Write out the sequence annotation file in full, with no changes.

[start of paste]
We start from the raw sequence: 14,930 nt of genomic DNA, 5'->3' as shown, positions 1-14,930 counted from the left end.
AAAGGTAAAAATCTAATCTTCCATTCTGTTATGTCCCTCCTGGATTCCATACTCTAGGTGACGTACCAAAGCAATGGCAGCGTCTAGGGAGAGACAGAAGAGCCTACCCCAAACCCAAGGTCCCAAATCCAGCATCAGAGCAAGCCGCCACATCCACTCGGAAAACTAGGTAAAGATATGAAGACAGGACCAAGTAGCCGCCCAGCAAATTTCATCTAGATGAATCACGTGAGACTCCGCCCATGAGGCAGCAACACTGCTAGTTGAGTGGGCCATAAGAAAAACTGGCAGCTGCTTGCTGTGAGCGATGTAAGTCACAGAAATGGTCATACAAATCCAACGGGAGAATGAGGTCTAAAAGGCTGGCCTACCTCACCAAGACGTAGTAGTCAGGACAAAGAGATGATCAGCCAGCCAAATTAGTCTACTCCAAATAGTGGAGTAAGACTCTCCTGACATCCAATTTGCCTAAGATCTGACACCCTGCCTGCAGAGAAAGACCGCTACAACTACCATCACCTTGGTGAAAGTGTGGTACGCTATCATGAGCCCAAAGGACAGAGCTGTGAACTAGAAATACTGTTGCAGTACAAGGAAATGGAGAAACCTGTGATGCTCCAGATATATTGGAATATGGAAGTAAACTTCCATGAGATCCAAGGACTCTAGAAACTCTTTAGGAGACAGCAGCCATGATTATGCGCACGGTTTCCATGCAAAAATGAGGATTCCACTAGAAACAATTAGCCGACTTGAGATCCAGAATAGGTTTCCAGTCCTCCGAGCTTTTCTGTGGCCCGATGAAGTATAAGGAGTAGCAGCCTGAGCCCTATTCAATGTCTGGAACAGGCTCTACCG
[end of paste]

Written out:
We start from the raw sequence: 14,930 nt of genomic DNA, 5'->3' as shown, positions 1-14,930 counted from the left end.
AAAGGTAAAAATCTAATCTTCCATTCTGTTATGTCCCTCCTGGATTCCATACTCTAGGTGACGTACCAAAGCAATGGCAGCGTCTAGGGAGAGACAGAAGAGCCTACCCCAAACCCAAGGTCCCAAATCCAGCATCAGAGCAAGCCGCCACATCCACTCGGAAAACTAGGTAAAGATATGAAGACAGGACCAAGTAGCCGCCCAGCAAATTTCATCTAGATGAATCACGTGAGACTCCGCCCATGAGGCAGCAACACTGCTAGTTGAGTGGGCCATAAGAAAAACTGGCAGCTGCTTGCTGTGAGCGATGTAAGTCACAGAAATGGTCATACAAATCCAACGGGAGAATGAGGTCTAAAAGGCTGGCCTACCTCACCAAGACGTAGTAGTCAGGACAAAGAGATGATCAGCCAGCCAAATTAGTCTACTCCAAATAGTGGAGTAAGACTCTCCTGACATCCAATTTGCCTAAGATCTGACACCCTGCCTGCAGAGAAAGACCGCTACAACTACCATCACCTTGGTGAAAGTGTGGTACGCTATCATGAGCCCAAAGGACAGAGCTGTGAACTAGAAATACTGTTGCAGTACAAGGAAATGGAGAAACCTGTGATGCTCCAGATATATTGGAATATGGAAGTAAACTTCCATGAGATCCAAGGACTCTAGAAACTCTTTAGGAGACAGCAGCCATGATTATGCGCACGGTTTCCATGCAAAAATGAGGATTCCACTAGAAACAATTAGCCGACTTGAGATCCAGAATAGGTTTCCAGTCCTCCGAGCTTTTCTGTGGCCCGATGAAGTATAAGGAGTAGCAGCCTGAGCCCTATTCAATGTCTGGAACAGGCTCTACCG